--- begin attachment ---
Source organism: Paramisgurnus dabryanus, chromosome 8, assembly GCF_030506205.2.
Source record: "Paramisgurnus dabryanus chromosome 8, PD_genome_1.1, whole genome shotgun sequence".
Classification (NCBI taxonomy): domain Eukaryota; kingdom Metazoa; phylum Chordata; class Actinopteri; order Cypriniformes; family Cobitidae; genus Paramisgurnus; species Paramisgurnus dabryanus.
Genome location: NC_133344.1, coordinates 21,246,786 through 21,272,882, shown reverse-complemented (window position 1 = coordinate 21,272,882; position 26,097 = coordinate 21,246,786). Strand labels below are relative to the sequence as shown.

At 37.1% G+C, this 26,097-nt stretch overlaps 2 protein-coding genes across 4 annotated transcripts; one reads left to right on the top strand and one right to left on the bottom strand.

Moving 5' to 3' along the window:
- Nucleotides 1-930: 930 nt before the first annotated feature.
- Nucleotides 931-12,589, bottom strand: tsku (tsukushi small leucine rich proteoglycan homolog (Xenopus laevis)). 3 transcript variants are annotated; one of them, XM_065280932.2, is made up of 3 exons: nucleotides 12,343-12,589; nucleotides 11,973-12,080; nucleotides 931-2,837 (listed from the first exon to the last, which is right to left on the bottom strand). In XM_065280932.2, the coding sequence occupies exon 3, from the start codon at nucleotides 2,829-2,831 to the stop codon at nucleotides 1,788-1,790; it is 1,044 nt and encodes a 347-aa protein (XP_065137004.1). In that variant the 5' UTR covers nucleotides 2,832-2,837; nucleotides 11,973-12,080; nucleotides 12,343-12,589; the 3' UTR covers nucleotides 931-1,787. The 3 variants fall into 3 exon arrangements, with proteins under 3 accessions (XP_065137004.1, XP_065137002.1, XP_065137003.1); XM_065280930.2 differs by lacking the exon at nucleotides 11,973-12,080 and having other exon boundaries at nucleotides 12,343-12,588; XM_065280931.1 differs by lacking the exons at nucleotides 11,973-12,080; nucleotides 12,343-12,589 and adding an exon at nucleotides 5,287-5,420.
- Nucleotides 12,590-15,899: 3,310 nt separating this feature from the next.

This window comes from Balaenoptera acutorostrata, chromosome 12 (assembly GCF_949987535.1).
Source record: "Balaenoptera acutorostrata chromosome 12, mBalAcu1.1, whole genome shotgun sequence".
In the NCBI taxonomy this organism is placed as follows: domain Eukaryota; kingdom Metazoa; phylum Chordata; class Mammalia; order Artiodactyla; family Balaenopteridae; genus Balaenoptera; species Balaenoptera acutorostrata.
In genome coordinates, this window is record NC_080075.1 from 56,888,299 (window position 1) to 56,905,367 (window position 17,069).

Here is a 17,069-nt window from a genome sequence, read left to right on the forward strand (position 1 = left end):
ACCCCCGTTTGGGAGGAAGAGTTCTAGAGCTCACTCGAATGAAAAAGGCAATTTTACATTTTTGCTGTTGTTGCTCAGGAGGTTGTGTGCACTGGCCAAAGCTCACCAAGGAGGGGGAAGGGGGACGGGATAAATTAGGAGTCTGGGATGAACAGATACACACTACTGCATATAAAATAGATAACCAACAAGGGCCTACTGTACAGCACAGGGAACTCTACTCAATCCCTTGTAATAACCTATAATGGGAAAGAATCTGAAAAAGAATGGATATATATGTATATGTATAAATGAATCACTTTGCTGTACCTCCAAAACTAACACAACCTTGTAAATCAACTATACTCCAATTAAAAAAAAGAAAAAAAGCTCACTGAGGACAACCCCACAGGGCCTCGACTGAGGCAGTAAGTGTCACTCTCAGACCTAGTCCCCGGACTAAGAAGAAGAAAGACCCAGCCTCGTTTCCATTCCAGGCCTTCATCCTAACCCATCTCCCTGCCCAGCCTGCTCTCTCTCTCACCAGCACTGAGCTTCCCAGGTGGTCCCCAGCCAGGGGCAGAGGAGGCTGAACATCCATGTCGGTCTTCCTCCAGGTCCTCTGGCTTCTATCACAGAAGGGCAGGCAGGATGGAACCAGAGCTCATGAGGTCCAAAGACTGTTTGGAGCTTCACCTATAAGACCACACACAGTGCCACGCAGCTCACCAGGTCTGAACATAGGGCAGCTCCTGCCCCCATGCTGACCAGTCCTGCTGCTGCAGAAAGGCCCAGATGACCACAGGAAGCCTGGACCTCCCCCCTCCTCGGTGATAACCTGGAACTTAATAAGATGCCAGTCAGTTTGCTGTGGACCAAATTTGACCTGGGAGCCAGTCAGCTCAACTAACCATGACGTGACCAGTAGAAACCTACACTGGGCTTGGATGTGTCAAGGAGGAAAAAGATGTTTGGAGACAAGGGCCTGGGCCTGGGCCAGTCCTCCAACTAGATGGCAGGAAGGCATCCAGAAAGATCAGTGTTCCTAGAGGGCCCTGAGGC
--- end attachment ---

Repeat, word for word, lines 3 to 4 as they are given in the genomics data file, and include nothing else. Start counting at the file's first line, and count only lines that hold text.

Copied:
Classification (NCBI taxonomy): domain Eukaryota; kingdom Metazoa; phylum Chordata; class Actinopteri; order Cypriniformes; family Cobitidae; genus Paramisgurnus; species Paramisgurnus dabryanus.
Genome location: NC_133344.1, coordinates 21,246,786 through 21,272,882, shown reverse-complemented (window position 1 = coordinate 21,272,882; position 26,097 = coordinate 21,246,786). Strand labels below are relative to the sequence as shown.